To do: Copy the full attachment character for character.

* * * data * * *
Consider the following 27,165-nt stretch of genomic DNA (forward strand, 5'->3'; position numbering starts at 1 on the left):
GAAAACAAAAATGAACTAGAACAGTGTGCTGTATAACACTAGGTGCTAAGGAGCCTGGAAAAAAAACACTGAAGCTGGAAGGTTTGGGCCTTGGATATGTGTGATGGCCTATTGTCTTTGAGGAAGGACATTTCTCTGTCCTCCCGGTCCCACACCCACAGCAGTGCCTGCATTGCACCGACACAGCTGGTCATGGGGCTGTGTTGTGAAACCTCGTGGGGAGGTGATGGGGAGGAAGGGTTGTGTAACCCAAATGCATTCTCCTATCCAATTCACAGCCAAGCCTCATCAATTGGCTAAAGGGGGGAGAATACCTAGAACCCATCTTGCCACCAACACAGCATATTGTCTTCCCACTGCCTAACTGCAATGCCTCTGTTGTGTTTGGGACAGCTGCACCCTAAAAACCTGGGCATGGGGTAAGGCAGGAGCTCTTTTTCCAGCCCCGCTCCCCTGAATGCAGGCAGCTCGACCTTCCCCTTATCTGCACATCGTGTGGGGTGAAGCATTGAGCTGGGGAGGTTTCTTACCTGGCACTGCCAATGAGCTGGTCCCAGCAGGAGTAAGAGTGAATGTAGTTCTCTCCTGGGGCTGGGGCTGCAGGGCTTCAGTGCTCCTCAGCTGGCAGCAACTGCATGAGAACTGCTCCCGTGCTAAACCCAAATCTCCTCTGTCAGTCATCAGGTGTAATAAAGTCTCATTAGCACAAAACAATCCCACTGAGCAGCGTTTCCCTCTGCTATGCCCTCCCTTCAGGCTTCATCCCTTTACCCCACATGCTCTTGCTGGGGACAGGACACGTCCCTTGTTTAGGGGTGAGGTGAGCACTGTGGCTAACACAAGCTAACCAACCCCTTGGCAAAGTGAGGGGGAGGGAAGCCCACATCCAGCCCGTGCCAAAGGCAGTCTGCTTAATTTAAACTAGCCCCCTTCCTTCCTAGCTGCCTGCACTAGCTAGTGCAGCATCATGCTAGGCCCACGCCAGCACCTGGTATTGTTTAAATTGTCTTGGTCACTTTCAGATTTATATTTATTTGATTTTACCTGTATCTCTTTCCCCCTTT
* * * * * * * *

Consider the following 27,165-nt stretch of genomic DNA (forward strand, 5'->3'; position numbering starts at 1 on the left):
GAAAACAAAAATGAACTAGAACAGTGTGCTGTATAACACTAGGTGCTAAGGAGCCTGGAAAAAAAACACTGAAGCTGGAAGGTTTGGGCCTTGGATATGTGTGATGGCCTATTGTCTTTGAGGAAGGACATTTCTCTGTCCTCCCGGTCCCACACCCACAGCAGTGCCTGCATTGCACCGACACAGCTGGTCATGGGGCTGTGTTGTGAAACCTCGTGGGGAGGTGATGGGGAGGAAGGGTTGTGTAACCCAAATGCATTCTCCTATCCAATTCACAGCCAAGCCTCATCAATTGGCTAAAGGGGGGAGAATACCTAGAACCCATCTTGCCACCAACACAGCATATTGTCTTCCCACTGCCTAACTGCAATGCCTCTGTTGTGTTTGGGACAGCTGCACCCTAAAAACCTGGGCATGGGGTAAGGCAGGAGCTCTTTTTCCAGCCCCGCTCCCCTGAATGCAGGCAGCTCGACCTTCCCCTTATCTGCACATCGTGTGGGGTGAAGCATTGAGCTGGGGAGGTTTCTTACCTGGCACTGCCAATGAGCTGGTCCCAGCAGGAGTAAGAGTGAATGTAGTTCTCTCCTGGGGCTGGGGCTGCAGGGCTTCAGTGCTCCTCAGCTGGCAGCAACTGCATGAGAACTGCTCCCGTGCTAAACCCAAATCTCCTCTGTCAGTCATCAGGTGTAATAAAGTCTCATTAGCACAAAACAATCCCACTGAGCAGCGTTTCCCTCTGCTATGCCCTCCCTTCAGGCTTCATCCCTTTACCCCACATGCTCTTGCTGGGGACAGGACACGTCCCTTGTTTAGGGGTGAGGTGAGCACTGTGGCTAACACAAGCTAACCAACCCCTTGGCAAAGTGAGGGGGAGGGAAGCCCACATCCAGCCCGTGCCAAAGGCAGTCTGCTTAATTTAAACTAGCCCCCTTCCTTCCTAGCTGCCTGCACTAGCTAGTGCAGCATCATGCTAGGCCCACGCCAGCACCTGGTATTGTTTAAATTGTCTTGGTCACTTTCAGATTTATATTTATTTGATTTTACCTGTATCTCTTTCCCCCTTT